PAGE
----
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The National Energy Board (NEB) has barely begun its hearings on the controversial Kinder Morgan Trans Mountain pipeline expansion, and already, the message from interveners and protesters alike is a resounding "no."
Demonstrators outside the Delta Hotel and Conference Centre in Burnaby, B.C., where the existing pipeline currently ends, spared no time at all in sharing with the media their thoughts on the Texas oil giant's pipeline proposal.
"These pipelines and these tankers have the potential to impact the place where we live, the place we call home," said Carleen Thomas of the Sacred Trust Initiative for the Tsleil-Waututh Nation. "We want our voices heard, we have a right to have our voices heard."
If approved by the federal cabinet, the Trans Mountain expansion would add roughly 980 kilometres of brand new pipeline to a system that already transports 300,000 barrels per day of crude oil and refined petroleum from the oil sands in Alberta to refineries and marketing terminals in Vancouver and Washington State.
Protesters, which included representatives from the Lummi Nation of Washington State, ForestEthics Advocacy, Dogwood Initiative, Living Oceans Society, Squamish Nation, Ecojustice, and BROKE (Burnaby Residents Opposed to Kinder Morgan Expansion) waved signs encouraging the B.C. government to keep its natural resources intact and heed the cry of its constituents.
"In the two weeks of these hearings in Burnaby, 50 of the 55 people testifying are opposed to this pipeline," Karen Mahon, director of ForestEthics, told reporters. "Three are reserving comment and two support it, so over 90 per cent of the nations and organizations testifying at these NEB hearings are opposing this project. Yet there is every belief that the NEB will go ahead and approve this pipeline.
"This process is a sham and we have to make sure this pipeline will not be built."
WATCH: A message from the protesters
A broken election promise
Under its 'real change' election campaign in 2015, the Liberal Party promised to "make environmental assessments credible again" with an overhaul of the NEB. The government has yet to make an announcement however, on how the process will change, despite large pipeline projects like the Trans Mountain expansion currently under review.
"There's an irony in letting this process unfold while promising 'real change' and to overhaul the process because the later you wait, the harder it's going to be to get back the kind of trust that's going to allow a process to unfold constructively," criticized Kai Nagata, Dogwood Initiative. "The promise is on the verge of being broken."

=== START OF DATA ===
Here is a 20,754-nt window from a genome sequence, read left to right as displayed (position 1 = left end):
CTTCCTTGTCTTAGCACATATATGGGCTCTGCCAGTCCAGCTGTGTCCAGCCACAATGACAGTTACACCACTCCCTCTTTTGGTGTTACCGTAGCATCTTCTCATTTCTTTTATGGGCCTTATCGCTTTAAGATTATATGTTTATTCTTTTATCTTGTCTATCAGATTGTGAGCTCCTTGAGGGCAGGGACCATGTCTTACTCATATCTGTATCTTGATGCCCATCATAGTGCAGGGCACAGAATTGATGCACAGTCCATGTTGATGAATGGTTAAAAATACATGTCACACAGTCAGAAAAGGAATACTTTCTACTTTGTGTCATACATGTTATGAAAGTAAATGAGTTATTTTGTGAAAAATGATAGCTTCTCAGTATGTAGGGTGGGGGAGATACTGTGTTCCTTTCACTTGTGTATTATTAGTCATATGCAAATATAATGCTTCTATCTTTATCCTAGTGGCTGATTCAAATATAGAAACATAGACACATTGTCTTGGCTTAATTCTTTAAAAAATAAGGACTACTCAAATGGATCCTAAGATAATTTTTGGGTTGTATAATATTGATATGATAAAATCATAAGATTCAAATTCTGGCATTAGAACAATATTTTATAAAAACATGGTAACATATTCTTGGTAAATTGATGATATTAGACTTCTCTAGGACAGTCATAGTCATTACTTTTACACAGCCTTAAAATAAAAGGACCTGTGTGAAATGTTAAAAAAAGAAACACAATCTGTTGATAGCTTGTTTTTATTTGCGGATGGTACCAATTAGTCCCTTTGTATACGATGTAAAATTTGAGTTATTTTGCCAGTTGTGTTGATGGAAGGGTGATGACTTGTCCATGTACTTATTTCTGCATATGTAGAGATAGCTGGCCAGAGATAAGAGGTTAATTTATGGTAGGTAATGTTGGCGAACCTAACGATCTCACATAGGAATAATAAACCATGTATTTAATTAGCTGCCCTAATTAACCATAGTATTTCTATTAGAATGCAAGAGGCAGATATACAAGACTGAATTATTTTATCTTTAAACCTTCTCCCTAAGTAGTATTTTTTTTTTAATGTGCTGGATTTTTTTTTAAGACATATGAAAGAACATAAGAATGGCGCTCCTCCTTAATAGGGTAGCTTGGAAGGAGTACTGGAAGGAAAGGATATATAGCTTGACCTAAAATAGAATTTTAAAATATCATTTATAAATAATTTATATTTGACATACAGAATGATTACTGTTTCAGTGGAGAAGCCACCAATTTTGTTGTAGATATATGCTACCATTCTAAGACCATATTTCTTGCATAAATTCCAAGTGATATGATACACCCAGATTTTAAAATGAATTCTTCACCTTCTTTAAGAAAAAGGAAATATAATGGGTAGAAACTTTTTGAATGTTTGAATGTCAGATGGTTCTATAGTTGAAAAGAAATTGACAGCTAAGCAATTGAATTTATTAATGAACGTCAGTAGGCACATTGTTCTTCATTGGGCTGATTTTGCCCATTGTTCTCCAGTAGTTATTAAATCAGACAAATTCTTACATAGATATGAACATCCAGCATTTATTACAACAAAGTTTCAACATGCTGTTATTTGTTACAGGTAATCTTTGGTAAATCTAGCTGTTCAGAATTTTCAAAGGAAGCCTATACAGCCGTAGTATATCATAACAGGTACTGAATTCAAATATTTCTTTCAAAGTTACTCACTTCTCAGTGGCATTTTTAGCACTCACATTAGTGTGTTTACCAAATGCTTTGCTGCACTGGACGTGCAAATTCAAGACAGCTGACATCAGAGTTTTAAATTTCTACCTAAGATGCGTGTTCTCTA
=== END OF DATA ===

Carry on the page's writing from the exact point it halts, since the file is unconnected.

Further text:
A bad deal for municipalities
The City of Surrey added its voice to the chorus as the first intervener of the proceedings. It said the NEB regulators have "fallen asleep at the wheel," and their failure to address existing problems with the current Trans Mountain pipeline has left municipalities and the province "hemorrhaging money."
"Municipalities and others whose utilities are impacted, and who have jurisdiction over highways will incur present and future costs as a consequence of the pipeline," explained assistant city solicitor for Surrey Anthony Capuccinello. "These costs were quantified over a 50-year period and were estimated to exceed $93 million dollars."
Capuccinello addressed municipalities in the Vancouver Lower Mainland in particular, including Langley, Coquitlam, Burnaby, and Abbotsford. The issue comes from a section of the National Energy Board Pipeline Crossing Regulations, he explained, which states that "any structure" being constructed or installed over pipelines requires "written permission from the pipeline company."
"It is not for municipalities and it is not for the province to pay those costs and subsidize the shareholders of Trans Mountain and Kinder Morgan," he told NEB panelists. "While acknowledging that municipalities and the province will incur present and future costs, Trans Mountain has refused to reimburse and indemnity municipalities and the province for these costs."
He pleaded with the NEB not to approve the pipeline expansion, and if it did, with provisions that address these financial concerns. Other municipalities scheduled to speak at the hearings include the cities of Vancouver, Burnaby, North Vancouver, Port Moody, and Victoria, all of which are opposed to the project.